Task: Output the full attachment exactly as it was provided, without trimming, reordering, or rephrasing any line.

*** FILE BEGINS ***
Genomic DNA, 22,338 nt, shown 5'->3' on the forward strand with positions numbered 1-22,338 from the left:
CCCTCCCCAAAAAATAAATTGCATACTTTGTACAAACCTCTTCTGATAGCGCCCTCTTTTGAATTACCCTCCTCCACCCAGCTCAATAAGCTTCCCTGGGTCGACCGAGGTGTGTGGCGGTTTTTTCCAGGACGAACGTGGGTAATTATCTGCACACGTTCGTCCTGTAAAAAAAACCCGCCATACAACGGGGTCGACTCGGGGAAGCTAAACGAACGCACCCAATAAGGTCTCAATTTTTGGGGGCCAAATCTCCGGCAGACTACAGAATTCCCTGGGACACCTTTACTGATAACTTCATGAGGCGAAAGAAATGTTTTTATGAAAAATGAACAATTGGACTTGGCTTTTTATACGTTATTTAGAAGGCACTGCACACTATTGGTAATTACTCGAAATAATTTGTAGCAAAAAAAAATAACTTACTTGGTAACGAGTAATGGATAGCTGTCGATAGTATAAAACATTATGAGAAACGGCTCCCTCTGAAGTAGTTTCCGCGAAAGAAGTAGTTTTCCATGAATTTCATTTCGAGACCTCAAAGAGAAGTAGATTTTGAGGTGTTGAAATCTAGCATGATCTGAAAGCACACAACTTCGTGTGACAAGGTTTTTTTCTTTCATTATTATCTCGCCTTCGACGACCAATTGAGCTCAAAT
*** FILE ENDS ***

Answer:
Genomic DNA, 22,338 nt, shown 5'->3' on the forward strand with positions numbered 1-22,338 from the left:
CCCTCCCCAAAAAATAAATTGCATACTTTGTACAAACCTCTTCTGATAGCGCCCTCTTTTGAATTACCCTCCTCCACCCAGCTCAATAAGCTTCCCTGGGTCGACCGAGGTGTGTGGCGGTTTTTTCCAGGACGAACGTGGGTAATTATCTGCACACGTTCGTCCTGTAAAAAAAACCCGCCATACAACGGGGTCGACTCGGGGAAGCTAAACGAACGCACCCAATAAGGTCTCAATTTTTGGGGGCCAAATCTCCGGCAGACTACAGAATTCCCTGGGACACCTTTACTGATAACTTCATGAGGCGAAAGAAATGTTTTTATGAAAAATGAACAATTGGACTTGGCTTTTTATACGTTATTTAGAAGGCACTGCACACTATTGGTAATTACTCGAAATAATTTGTAGCAAAAAAAAATAACTTACTTGGTAACGAGTAATGGATAGCTGTCGATAGTATAAAACATTATGAGAAACGGCTCCCTCTGAAGTAGTTTCCGCGAAAGAAGTAGTTTTCCATGAATTTCATTTCGAGACCTCAAAGAGAAGTAGATTTTGAGGTGTTGAAATCTAGCATGATCTGAAAGCACACAACTTCGTGTGACAAGGTTTTTTTCTTTCATTATTATCTCGCCTTCGACGACCAATTGAGCTCAAAT